shego:

guys are so terrifying like they will really date a girl as a joke or make bets in their friend groups on who can fuck a girl first or take her virginity and that’s so scary this is a joke to them

(via garlicblogger)

skyexvx:

Confession of a beauty hoarder;
Clean out of unused cruelty free products. Halloween countdown give away consisting of 1st & 2nd gifts, willing to ship worldwide. (May add more prizes)

~you do not have to follow my tumblr~

Rules:
1⃣ one entry per day
2⃣ Reblog the above post
3⃣ Bonus entries available: follow my Instagram (1 bonus entry) regram give away post tag @skyexvx & use #skyexvxgiveaway (1 bonus entry)
{you may enter once a day via tumblr & instagram ^.^}
4⃣ entries close October 31st 5pm AEDT

-1st prize-
•Sukin foaming facial cleanser 50ml
•Aveda style prep smoother 40ml
•Swisse pomegranate hand cream 30ml
•Designer Brands mosaic blush
•Face of Australia concealer in warm
•ELF liquid eyeliner in black
•ELF clear lash & brow mascara
•Concrete minerals Pro Matte Eyeshadow in ‘Bulletproof’ (opened to swatch colour when originally purchased)


-2nd prize-
•Sukin foaming facial cleanser 50ml
• 3 bloodbath lip balms in ‘boo berry vanilla’ ‘horror suckle nectarine’ ‘petrifying pomegranate’

(via kady-xvx)

xfangsx:

urulokid:

millika:

Who’s Alex?
Billboard demonstrating gender stereotypes as most people automatically assume that Alex is the boy.

Actually, I’ve studied design and advertising, and I can tell you that the reason people would look at this and immediately assume Alex is the boy is because, quite simply, the boy is the focal point of the ad.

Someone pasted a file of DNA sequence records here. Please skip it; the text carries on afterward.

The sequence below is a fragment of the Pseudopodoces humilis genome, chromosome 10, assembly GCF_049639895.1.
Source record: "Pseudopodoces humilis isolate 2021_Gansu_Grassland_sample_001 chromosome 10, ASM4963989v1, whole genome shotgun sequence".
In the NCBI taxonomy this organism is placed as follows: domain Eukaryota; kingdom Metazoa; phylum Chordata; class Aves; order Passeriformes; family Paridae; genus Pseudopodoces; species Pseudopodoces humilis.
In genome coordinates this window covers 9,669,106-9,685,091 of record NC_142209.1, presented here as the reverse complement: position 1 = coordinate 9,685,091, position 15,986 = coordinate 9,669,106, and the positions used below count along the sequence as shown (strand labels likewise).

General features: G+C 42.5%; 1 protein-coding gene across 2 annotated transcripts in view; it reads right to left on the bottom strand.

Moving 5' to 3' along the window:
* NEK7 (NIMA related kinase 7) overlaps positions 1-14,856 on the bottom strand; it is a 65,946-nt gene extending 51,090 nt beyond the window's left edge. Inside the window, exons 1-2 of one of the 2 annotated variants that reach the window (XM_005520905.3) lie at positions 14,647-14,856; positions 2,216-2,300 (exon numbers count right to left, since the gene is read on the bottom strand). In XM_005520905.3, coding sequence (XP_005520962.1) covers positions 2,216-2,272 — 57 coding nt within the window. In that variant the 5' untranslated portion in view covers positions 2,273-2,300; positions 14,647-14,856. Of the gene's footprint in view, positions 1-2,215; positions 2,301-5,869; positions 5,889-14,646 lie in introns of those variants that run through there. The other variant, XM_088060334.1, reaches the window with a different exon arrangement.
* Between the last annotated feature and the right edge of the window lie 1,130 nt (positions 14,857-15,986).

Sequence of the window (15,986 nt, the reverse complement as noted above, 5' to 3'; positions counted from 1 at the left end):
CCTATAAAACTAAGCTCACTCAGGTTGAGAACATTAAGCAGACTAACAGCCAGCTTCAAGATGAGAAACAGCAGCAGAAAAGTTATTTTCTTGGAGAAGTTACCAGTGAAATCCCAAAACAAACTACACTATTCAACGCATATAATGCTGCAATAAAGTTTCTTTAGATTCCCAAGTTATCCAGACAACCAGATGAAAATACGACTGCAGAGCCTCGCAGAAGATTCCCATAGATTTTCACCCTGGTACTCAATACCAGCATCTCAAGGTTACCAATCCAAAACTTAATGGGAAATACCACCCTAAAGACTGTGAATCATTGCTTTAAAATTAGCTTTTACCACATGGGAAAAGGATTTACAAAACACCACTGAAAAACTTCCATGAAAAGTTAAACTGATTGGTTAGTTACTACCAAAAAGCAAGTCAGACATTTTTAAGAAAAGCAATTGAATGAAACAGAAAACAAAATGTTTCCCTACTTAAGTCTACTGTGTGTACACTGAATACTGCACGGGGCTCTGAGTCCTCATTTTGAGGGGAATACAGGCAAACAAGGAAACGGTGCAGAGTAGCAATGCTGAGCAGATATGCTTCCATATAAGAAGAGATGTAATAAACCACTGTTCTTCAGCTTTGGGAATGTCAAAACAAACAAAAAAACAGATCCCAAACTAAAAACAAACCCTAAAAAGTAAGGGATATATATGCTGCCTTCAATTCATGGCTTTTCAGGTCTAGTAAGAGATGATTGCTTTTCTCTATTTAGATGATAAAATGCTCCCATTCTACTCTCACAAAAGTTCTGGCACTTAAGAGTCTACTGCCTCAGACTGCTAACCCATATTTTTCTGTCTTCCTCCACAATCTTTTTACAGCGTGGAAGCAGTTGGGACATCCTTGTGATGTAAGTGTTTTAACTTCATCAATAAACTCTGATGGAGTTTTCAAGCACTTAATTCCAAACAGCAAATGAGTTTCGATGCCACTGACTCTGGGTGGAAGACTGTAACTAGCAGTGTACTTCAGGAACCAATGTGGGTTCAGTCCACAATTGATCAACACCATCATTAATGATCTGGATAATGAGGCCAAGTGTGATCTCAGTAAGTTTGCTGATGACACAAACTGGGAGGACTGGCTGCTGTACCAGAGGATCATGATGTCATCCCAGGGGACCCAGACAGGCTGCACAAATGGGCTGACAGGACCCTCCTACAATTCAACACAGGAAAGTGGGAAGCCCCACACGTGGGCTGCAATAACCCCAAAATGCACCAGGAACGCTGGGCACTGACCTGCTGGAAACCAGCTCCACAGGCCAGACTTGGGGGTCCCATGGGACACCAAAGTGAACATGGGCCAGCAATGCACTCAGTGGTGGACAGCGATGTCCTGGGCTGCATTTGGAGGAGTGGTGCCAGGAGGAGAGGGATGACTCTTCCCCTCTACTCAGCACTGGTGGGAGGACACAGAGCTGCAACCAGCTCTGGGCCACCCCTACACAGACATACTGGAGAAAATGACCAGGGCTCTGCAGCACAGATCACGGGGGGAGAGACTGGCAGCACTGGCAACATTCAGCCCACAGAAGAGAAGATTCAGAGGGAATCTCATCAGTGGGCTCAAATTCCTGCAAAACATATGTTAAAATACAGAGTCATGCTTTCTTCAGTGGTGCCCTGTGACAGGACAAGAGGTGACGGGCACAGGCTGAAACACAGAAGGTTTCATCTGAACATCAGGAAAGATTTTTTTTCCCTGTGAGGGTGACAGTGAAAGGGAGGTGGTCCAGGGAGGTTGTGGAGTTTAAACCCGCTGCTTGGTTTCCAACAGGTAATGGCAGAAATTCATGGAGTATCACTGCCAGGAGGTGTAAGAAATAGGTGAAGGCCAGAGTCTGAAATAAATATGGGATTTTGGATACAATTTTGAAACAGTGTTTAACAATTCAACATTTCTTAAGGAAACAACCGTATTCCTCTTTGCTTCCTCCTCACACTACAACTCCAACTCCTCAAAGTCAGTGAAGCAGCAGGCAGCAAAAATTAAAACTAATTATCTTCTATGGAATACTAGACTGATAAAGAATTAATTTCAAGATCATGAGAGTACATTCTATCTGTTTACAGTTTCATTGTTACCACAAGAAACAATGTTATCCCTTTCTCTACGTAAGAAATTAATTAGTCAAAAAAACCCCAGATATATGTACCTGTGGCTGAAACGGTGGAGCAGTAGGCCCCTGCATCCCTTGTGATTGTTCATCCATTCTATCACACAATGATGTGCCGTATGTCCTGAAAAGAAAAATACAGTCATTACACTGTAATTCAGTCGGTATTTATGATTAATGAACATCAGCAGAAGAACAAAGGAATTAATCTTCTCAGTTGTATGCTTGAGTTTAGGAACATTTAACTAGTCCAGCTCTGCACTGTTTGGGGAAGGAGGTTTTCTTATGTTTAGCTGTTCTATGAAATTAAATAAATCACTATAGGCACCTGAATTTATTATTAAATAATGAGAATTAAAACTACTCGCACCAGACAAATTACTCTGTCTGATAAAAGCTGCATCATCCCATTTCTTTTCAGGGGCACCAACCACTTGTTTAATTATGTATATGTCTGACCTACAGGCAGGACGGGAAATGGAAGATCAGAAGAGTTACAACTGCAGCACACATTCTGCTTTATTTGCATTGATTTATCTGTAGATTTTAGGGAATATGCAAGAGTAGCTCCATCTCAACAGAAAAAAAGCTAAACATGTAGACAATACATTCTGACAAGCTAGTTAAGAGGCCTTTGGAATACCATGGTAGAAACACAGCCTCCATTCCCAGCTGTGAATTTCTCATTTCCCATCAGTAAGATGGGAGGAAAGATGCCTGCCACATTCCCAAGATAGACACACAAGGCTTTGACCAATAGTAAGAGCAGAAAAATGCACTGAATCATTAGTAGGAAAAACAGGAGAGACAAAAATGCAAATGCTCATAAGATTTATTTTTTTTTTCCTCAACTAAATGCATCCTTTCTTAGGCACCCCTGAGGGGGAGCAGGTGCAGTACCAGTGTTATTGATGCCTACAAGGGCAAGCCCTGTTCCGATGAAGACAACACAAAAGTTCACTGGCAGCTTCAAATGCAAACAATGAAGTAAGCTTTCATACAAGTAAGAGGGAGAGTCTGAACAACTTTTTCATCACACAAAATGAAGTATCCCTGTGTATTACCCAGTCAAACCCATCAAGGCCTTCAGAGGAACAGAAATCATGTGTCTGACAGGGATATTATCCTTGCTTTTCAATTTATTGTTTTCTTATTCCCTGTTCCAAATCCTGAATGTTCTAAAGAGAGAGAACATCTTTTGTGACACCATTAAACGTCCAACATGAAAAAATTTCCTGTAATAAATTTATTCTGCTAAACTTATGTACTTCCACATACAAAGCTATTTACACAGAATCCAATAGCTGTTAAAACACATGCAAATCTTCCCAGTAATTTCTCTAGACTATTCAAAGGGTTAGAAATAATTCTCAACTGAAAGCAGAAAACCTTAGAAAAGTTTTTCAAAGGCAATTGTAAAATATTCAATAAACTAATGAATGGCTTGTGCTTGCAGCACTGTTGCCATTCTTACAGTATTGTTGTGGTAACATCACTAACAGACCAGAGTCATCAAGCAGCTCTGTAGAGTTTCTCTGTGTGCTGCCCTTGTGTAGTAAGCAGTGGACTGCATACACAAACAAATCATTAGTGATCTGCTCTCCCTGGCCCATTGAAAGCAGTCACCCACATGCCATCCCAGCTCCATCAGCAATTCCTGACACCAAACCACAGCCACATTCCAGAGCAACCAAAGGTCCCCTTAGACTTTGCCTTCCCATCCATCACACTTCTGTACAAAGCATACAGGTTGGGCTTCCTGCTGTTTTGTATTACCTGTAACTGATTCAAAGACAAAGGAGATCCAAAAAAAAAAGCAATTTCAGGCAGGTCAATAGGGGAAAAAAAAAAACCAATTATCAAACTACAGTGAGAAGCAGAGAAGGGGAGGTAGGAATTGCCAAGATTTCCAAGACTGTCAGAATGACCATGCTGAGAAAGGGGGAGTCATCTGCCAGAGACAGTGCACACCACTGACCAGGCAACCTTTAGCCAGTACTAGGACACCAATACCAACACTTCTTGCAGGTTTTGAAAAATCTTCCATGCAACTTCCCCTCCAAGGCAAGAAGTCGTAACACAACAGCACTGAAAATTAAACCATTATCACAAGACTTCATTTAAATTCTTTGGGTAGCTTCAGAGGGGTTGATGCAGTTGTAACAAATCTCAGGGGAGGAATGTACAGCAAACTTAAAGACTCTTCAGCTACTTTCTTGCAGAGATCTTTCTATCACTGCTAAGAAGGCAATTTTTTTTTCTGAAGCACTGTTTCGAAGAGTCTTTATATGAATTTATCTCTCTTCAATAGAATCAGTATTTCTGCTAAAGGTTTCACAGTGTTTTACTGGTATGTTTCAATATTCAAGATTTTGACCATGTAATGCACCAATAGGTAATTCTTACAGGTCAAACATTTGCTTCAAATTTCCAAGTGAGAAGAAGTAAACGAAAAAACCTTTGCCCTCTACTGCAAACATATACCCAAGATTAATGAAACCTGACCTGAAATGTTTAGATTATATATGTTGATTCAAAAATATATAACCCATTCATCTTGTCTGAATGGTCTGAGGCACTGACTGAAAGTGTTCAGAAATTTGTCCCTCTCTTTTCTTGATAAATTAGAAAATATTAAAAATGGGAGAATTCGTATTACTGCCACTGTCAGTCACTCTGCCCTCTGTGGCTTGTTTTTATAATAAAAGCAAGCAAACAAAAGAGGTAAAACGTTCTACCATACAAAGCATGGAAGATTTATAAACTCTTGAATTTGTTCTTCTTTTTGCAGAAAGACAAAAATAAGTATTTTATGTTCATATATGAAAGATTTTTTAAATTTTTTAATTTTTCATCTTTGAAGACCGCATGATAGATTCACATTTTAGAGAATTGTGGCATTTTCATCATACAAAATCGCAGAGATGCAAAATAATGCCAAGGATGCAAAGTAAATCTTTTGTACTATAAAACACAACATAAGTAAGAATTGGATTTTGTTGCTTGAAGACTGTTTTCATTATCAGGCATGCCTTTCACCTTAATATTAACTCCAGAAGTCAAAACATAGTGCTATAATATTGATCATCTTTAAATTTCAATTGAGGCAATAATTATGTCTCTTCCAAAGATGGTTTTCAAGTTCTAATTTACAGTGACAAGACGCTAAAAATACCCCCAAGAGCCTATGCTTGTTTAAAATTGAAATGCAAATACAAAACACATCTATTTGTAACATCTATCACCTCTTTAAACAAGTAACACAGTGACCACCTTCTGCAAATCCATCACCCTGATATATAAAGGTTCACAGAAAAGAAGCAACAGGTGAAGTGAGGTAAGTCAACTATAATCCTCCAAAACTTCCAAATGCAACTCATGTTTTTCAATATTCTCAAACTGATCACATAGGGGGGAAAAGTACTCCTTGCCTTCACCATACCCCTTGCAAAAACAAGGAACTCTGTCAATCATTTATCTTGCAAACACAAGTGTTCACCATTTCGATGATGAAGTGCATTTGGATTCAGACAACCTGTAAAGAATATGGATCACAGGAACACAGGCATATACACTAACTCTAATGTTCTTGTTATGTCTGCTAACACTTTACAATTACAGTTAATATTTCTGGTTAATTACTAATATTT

English-speaking readers’ line of sight goes from left to right and up to down. This ad leads the viewer from the words MEET ALEX etc straight to the boy and then over and down to the girl. I didn’t even notice there was a set of parenthesis with words in them in the ad until I looked the fourth time. 
This is a fallacious confirmation bias, as anyone looking at it will assume Alex is the focal point (i.e. The Boy) and then if they’re perceptive they’ll notice the words at the bottom. Aha! Those damn gender stereotypes gotcha again! Except no, because the ad literally forces you to read it as “Alex is the boy” by the visual language and lines of sight. 
A better ad would have been structured from top to bottom instead of left to right, and wouldn’t have pushed the girl, the real subject of the ad (who, by the way, has been VISUALLY PUSHED OUT OF HER RIGHTFUL SPACE ON THE AD BY HER BROTHER) off to the corner as far away from her identifiers as possible. 
Here, I’ll make you a better ad.

Bam. Shitty stock photo but you get the point. If anyone sees this and assumes Alex is the boy, they don’t have the the ad layout to use as an excuse for their internalized gender shittery. Likewise, the ad isn’t actively trying to make you read it a certain way and THEN making you feel guilty for interpreting it the way they designed it to be. 

This is EXACTLY what i was thinking when I saw this pop up.

Also like fuck do the body shop care about misogyny. They just want to sell more shit to socially aware consumers.

xfangsx:

urulokid:

millika:

Who’s Alex?

Billboard demonstrating gender stereotypes as most people automatically assume that Alex is the boy.

Actually, I’ve studied design and advertising, and I can tell you that the reason people would look at this and immediately assume Alex is the boy is because, quite simply, the boy is the focal point of the ad.